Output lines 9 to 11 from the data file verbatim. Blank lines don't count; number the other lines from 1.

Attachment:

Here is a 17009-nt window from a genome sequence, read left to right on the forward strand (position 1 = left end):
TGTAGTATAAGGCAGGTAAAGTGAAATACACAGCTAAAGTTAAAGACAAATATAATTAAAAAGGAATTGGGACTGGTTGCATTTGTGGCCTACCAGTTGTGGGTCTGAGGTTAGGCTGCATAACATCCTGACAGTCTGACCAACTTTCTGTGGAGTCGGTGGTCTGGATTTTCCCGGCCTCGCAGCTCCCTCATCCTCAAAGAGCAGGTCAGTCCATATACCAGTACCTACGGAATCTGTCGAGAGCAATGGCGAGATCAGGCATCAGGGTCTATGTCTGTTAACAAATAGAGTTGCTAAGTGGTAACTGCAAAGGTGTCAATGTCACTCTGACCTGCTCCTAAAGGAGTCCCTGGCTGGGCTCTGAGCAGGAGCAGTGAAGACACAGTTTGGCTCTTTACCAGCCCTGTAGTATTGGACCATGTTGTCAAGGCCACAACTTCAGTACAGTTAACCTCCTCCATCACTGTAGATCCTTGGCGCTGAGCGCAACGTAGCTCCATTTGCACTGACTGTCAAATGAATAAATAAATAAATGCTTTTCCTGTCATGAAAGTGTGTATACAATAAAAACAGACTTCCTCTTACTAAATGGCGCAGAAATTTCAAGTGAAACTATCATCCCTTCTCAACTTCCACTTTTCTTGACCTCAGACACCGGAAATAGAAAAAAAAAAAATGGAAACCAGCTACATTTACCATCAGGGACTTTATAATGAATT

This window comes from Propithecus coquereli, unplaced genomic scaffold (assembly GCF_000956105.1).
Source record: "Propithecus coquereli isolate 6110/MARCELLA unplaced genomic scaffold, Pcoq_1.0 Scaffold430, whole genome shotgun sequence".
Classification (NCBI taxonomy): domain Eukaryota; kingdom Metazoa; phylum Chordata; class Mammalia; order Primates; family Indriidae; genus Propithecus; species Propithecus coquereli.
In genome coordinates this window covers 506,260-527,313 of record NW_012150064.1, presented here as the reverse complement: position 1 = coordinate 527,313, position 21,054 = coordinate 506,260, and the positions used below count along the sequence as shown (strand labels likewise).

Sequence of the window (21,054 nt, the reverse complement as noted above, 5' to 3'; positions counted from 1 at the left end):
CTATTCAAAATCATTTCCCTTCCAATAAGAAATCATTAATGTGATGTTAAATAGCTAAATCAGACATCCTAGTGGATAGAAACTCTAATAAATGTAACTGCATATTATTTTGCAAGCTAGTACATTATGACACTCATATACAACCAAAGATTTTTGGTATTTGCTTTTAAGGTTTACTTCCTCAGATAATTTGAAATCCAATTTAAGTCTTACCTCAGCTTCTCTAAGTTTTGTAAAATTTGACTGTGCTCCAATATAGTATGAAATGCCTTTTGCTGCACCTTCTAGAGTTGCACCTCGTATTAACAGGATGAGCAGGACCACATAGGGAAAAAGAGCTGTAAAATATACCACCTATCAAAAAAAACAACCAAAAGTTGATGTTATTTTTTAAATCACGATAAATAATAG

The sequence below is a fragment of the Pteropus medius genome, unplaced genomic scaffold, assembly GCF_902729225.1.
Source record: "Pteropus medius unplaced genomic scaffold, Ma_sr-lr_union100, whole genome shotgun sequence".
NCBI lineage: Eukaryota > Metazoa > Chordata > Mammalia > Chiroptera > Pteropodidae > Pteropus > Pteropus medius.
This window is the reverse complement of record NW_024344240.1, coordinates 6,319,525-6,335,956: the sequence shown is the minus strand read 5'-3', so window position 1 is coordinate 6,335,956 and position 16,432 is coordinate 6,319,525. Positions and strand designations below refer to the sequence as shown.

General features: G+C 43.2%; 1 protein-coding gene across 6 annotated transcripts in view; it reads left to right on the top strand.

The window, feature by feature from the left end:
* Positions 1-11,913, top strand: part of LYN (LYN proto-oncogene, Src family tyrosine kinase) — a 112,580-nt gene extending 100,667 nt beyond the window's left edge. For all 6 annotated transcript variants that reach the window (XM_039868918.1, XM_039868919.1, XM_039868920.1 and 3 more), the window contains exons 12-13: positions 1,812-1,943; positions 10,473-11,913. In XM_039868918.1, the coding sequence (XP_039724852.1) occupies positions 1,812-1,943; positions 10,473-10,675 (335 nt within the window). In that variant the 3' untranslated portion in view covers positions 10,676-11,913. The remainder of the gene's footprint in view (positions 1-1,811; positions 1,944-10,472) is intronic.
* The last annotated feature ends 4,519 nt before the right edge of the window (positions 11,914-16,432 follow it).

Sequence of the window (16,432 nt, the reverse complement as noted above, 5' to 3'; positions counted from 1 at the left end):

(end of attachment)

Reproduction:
The sequence below is a fragment of the Pteropus medius genome, unplaced genomic scaffold, assembly GCF_902729225.1.
Source record: "Pteropus medius unplaced genomic scaffold, Ma_sr-lr_union100, whole genome shotgun sequence".
NCBI lineage: Eukaryota > Metazoa > Chordata > Mammalia > Chiroptera > Pteropodidae > Pteropus > Pteropus medius.